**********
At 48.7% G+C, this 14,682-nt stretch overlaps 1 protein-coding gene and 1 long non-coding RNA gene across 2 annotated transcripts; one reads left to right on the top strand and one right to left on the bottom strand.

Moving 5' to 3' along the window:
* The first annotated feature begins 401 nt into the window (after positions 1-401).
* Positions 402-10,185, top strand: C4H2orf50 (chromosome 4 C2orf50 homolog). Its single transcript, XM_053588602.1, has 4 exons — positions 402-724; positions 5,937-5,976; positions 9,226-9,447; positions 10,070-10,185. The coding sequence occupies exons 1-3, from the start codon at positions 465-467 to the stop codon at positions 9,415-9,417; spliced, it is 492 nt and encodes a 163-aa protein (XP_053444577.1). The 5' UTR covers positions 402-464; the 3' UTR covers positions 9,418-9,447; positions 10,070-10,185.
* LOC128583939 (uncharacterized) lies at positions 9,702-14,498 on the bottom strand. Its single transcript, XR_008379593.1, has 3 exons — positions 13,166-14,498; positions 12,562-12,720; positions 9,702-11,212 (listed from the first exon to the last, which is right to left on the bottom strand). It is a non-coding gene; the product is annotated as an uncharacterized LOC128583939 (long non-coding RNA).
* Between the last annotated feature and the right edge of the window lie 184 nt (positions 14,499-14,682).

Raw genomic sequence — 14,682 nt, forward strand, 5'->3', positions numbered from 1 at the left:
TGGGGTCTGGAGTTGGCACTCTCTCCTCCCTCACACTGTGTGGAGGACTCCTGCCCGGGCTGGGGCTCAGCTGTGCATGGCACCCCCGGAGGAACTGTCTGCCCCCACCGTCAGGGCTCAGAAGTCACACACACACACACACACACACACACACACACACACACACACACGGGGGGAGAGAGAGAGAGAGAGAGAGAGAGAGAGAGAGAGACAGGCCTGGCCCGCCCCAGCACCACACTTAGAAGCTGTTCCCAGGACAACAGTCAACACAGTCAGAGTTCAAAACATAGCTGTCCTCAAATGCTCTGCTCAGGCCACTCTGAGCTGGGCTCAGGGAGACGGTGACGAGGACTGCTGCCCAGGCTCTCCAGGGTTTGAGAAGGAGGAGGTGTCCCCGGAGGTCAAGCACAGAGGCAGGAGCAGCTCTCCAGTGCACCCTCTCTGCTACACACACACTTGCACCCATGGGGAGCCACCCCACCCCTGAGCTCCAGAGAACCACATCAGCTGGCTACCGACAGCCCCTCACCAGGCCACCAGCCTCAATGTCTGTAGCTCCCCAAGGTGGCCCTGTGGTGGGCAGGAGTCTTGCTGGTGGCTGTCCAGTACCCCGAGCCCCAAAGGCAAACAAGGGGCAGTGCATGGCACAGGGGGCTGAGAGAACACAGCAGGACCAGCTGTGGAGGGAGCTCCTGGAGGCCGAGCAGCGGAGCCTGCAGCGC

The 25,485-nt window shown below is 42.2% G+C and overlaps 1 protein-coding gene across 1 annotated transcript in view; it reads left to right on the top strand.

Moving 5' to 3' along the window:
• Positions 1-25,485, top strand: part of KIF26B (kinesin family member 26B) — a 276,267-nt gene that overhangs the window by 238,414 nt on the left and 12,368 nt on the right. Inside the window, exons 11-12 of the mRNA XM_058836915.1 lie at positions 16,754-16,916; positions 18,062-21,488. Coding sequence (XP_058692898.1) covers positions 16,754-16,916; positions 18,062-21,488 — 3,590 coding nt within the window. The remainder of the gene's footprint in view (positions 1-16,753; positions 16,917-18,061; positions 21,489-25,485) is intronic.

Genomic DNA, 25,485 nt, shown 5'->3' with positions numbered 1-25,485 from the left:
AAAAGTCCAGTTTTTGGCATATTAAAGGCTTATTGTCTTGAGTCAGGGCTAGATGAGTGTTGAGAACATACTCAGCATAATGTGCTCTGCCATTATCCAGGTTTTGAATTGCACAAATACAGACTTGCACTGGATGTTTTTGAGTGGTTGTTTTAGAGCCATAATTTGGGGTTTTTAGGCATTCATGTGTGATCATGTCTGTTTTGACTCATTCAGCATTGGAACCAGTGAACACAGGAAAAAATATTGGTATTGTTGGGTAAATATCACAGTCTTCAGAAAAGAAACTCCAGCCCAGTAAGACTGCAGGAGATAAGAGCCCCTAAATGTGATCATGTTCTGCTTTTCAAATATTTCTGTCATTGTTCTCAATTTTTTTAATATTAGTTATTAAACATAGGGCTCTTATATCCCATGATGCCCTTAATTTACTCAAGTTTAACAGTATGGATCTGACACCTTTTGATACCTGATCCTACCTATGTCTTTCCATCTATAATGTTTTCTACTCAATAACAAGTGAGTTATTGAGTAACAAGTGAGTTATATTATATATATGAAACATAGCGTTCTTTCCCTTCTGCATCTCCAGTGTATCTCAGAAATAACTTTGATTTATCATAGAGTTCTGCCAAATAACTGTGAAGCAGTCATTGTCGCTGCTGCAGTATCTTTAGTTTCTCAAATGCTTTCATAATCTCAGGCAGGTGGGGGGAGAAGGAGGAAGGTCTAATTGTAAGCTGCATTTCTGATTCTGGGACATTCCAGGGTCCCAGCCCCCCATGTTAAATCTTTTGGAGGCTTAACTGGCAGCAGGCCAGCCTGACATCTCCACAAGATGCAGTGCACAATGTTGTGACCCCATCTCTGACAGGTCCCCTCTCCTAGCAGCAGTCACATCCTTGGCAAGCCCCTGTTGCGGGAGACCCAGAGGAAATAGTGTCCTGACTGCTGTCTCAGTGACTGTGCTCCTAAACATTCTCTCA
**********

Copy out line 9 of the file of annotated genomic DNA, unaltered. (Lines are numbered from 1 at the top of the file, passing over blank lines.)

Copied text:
The 25,485-nt window shown below is 42.2% G+C and overlaps 1 protein-coding gene across 1 annotated transcript in view; it reads left to right on the top strand.